Thursday, September 23, 2010

First Notes after my Mom's Death

My mother liked roses.  She liked chocolate too.  The dark stuff.  Milk chocolate, in her opinion was for children and invalids.

 I look at her face, on the coffin pillow, and realize it is as empty of humanity as a balloon is of air.

It is as obvious as a leaf going brown, though less immediate.  The jumble of emotions cascading through me is very odd.  Certainly not obvious.  I try to think the good things.  The bad things tag along, pick-a-back.

I pick through my memories and try to apply them to the still, cold face on the pillow.  They don’t fit because they all have to do with passion and pain and human frailty.  But the face on the pillow isn’t human any longer… just clay.

To be crude - a carcass.  The meat.  The stuff that makes the weird noise when it hits the pavement.

I think of my mom, supposedly the one who could speak to anyone… and she could. Her most usual means of connection was finding a commonality of complaint to break the ice. She had weird breakthroughs in feeling… my best friend’s parents were celebrating their fortieth wedding anniversary—she’d come up with a suddenly massive gift basket; mostly food.

And when I think of my mother I realize it circles around food.

Her fears.

Her feeding of herself and others.

Who is fed? Who cooks? Who eats? Who is tired of cooking?

This isn’t what I was going to write.

I need to keep thinking this through.  But the cascade of images continues.  My mom holding the back end of an ‘I-beam’ precariously balanced on a bicycle, walking through the streets of Essen… worried about getting pasted by the street car… my dad on the front bicycle, yelling at her… But they did it.  They built their house after the war, out of rubble.

My mom following my dad into all kinds of situations where she was afraid, but wanted him to think she was brave and so pretended.  Jumping off the highest diving board at the ‘Gruga Park’ piggy-back on my dad… both of them surfacing with bloody noses…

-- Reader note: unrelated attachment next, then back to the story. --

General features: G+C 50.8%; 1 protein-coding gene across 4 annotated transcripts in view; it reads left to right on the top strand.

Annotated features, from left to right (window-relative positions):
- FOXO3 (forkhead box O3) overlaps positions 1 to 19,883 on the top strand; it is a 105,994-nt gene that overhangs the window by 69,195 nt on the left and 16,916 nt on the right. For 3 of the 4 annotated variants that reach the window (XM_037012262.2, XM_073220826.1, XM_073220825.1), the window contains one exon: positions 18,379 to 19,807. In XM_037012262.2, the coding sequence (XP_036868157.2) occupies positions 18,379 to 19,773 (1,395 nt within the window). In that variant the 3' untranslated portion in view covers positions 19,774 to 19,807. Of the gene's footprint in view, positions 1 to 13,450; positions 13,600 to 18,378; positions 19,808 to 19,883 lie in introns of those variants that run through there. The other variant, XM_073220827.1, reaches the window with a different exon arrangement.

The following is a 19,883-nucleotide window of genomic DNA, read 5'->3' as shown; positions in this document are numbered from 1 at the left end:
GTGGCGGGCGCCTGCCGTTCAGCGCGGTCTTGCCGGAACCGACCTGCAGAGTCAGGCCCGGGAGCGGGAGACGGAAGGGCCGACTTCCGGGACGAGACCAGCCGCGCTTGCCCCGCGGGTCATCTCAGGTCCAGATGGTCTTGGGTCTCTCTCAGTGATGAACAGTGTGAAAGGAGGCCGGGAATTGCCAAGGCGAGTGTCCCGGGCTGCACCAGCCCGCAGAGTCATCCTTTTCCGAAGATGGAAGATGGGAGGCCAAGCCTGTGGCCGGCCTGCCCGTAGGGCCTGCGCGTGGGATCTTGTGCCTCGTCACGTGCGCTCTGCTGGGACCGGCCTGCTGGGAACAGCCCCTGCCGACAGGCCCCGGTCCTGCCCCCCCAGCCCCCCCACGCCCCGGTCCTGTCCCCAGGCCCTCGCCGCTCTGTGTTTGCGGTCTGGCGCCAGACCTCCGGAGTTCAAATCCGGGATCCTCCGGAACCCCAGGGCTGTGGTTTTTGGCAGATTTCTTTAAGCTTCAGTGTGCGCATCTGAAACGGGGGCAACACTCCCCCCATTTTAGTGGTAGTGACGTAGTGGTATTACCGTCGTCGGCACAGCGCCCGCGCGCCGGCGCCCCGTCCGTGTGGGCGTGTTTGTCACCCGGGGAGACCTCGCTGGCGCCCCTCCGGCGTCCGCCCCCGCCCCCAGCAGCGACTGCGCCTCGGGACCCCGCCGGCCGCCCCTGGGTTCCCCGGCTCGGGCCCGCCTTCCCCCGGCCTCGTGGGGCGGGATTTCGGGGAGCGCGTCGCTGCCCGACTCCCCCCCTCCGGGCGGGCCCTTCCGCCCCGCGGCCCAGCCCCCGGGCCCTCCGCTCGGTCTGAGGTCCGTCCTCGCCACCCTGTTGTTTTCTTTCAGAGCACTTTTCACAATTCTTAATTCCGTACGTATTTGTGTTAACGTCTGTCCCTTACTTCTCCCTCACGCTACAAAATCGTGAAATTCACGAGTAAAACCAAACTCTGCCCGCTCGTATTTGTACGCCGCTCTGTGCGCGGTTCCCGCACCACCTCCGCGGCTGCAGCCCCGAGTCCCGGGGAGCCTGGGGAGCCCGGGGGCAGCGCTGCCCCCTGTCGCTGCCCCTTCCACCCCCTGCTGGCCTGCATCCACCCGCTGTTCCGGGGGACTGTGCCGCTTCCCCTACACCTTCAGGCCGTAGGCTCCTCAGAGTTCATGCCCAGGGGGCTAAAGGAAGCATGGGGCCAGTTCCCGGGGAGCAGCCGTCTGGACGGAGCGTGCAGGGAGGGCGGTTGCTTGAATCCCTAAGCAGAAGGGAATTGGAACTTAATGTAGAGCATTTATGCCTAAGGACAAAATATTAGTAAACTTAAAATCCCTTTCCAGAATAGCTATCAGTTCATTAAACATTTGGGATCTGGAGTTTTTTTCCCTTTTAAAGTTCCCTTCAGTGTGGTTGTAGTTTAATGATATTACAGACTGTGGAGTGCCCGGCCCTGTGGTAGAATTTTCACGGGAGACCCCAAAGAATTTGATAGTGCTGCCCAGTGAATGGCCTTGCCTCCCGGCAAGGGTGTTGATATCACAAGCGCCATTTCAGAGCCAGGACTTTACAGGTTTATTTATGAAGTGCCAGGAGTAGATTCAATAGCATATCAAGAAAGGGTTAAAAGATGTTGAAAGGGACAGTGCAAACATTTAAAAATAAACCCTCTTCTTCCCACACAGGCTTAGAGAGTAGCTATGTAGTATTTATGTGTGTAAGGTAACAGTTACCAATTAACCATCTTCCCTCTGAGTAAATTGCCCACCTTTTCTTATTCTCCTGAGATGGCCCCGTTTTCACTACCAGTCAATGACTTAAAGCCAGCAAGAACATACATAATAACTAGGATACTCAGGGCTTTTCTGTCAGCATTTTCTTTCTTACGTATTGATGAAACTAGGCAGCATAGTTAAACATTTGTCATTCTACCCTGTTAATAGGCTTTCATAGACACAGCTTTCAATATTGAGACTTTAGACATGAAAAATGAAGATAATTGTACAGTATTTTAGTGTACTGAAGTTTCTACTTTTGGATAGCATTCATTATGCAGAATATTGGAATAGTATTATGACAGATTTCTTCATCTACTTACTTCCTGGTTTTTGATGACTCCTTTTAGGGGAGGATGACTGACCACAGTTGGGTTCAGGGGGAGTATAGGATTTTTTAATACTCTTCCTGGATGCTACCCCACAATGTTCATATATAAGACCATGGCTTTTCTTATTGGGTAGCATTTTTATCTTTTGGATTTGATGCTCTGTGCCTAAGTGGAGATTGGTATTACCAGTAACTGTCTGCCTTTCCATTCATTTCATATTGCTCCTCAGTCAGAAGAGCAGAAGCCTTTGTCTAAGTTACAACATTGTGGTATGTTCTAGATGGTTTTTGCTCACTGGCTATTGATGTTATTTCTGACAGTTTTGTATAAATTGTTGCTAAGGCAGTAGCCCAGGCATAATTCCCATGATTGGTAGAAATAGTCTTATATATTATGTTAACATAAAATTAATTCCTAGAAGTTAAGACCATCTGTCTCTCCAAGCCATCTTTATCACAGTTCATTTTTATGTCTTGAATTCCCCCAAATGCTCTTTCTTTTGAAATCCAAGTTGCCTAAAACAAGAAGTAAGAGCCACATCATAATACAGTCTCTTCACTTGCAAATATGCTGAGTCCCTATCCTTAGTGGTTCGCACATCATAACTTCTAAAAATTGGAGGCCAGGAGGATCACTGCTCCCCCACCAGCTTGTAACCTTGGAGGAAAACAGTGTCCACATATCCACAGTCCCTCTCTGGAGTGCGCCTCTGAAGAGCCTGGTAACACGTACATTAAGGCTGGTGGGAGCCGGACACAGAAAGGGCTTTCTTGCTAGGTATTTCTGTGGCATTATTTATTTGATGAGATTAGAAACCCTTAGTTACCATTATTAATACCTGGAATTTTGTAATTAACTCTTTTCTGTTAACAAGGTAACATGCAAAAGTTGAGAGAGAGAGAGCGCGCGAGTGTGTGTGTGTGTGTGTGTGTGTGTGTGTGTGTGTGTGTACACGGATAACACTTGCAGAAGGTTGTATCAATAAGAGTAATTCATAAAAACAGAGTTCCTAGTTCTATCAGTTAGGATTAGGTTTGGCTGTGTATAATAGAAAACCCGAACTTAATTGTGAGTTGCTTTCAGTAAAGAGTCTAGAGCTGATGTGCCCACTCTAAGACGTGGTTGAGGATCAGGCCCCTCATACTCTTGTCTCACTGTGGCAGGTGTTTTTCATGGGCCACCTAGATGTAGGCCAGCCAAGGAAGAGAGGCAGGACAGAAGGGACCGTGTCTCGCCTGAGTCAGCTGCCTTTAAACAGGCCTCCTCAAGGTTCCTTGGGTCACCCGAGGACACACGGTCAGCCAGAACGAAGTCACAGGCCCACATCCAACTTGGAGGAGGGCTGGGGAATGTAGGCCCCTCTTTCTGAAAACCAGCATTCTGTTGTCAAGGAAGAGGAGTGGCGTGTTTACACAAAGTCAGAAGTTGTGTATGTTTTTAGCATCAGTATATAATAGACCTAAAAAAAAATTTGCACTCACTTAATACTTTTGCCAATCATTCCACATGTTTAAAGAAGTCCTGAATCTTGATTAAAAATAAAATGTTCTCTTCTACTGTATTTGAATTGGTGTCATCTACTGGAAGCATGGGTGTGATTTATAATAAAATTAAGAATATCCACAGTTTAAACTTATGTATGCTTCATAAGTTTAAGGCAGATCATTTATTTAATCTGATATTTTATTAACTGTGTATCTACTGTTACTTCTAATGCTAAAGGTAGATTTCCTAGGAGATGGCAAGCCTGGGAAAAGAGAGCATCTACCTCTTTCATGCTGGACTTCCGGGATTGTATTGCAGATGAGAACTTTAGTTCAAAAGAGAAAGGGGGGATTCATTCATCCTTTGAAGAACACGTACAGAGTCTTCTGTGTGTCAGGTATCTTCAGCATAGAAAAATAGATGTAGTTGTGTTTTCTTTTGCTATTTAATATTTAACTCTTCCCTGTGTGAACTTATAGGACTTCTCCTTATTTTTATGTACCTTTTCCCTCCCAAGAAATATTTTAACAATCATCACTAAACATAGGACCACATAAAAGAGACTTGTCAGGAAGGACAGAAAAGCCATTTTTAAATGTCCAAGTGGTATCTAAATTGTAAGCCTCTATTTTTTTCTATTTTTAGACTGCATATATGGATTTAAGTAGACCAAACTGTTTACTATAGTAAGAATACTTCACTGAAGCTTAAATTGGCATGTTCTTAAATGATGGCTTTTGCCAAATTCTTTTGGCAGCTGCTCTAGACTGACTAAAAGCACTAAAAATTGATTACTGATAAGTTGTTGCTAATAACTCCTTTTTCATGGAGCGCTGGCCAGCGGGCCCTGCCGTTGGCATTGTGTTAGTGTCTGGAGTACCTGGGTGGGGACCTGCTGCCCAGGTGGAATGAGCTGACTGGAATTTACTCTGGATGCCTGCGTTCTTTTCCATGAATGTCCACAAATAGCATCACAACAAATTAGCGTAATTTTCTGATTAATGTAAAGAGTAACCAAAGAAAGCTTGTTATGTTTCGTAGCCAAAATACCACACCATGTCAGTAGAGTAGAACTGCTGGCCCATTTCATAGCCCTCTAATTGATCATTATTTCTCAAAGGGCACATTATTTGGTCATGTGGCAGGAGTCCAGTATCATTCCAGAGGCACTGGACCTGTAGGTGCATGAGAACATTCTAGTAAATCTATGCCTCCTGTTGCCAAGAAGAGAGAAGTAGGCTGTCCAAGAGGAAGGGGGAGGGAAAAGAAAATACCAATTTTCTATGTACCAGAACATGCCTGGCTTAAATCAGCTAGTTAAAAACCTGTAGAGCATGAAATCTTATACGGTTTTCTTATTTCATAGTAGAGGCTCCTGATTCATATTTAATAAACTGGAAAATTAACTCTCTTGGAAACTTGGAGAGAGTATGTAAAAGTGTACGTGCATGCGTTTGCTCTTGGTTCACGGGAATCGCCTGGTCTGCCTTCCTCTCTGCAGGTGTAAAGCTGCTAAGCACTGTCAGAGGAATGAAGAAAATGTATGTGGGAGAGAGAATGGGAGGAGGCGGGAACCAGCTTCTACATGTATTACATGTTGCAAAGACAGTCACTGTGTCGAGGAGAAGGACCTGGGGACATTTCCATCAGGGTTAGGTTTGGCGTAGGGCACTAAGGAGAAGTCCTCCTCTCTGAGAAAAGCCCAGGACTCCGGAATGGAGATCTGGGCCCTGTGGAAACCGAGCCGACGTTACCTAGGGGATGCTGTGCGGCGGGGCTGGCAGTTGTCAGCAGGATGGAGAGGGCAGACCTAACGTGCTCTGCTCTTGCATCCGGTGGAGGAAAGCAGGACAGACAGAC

Trimming herself to fit the perfect reflection of my dad, the way she was supposed to.  Endlessly unhappy and never knowing why.  Trying harder and harder to make perfect what she was supposed to.

My mother in a stunning dress walking out of the factory… My mother in her dancing dress and snake-skin shoes.  My mother in a blue-suit and Jackie O hat, almost falling in a stream at an amusement park. My mother tasting a supermarket sample and turning to me “Just taste it.”  We bought three cans.

My mother… dancing in the living room.  My mother in the snow, shrieking with laughter. My mother sleeping in the bed in the middle of the day. My mother showing me gold earrings bought post-war. My mother smoking, surrounded by my dogs.

A plaintive cry when she was eighty-one. “Why didn’t I just let the dog into the house with us all?  It was just hair.  No one cared.  I didn’t care…”

The girl is hiding in the old woman who is hiding in the corpse.  But the girl is the one who was there all the time.  Lonely. Empty. Never knowing what would fill her, settling on papa to fulfill her life.  That was what she was supposed to do.

An unhappiness engine.  The life, carefully unexamined lest it show her something she does not wish to see.

I don’t know my mom.  I can only see the faintest edges of the island of my mother in the fog of time.  It will take me years to figure it out, I think, and I will not know me until I get to the bottom of her.  I can get to the bottom of me. I have no hope of getting to the bottom of her.  

And ultimately I’m not sure it will matter.


  1. I know I will never get to the bottom of my mother, either. In that generation (mine was born two years earlier than yours) it was as it you weren't allowed to let your kids know who you really were. Or maybe it's even simpler: if you were a woman, you weren't allowed to let yourself know who you really were.

    I think things have improved.

    There's one secret she let out: she really was an animal lover.

    You are reminding me of times in which she was full of life and entirely happy--nice to remember. Thanks.

  2. You're welcome. It's all a jumble...

  3. Okay, but them going off the diving board piggyback really stands out. Why oh why did that have to happen in the days before everyone had video cameras?

    I hope I'll give my loved ones things like that to remember.

  4. *hugs* losing a parent is hard. If you are feeling up to it post in the memorial thread in the forum

    Best thing I can say is remember the times she made you laugh and hold on to them

  5. Thank you so much. I may do that... or I might start a series of pieces about my parent's both...

  6. That's a good idea, this makes excellent memorial work. ~hugz~

  7. this is powerful and deep... makes me wonder if I've examined my own life

  8. Thank you for this text. It is heartbreaking and lovely.

  9. Thank you, everyone... I'm still fragile...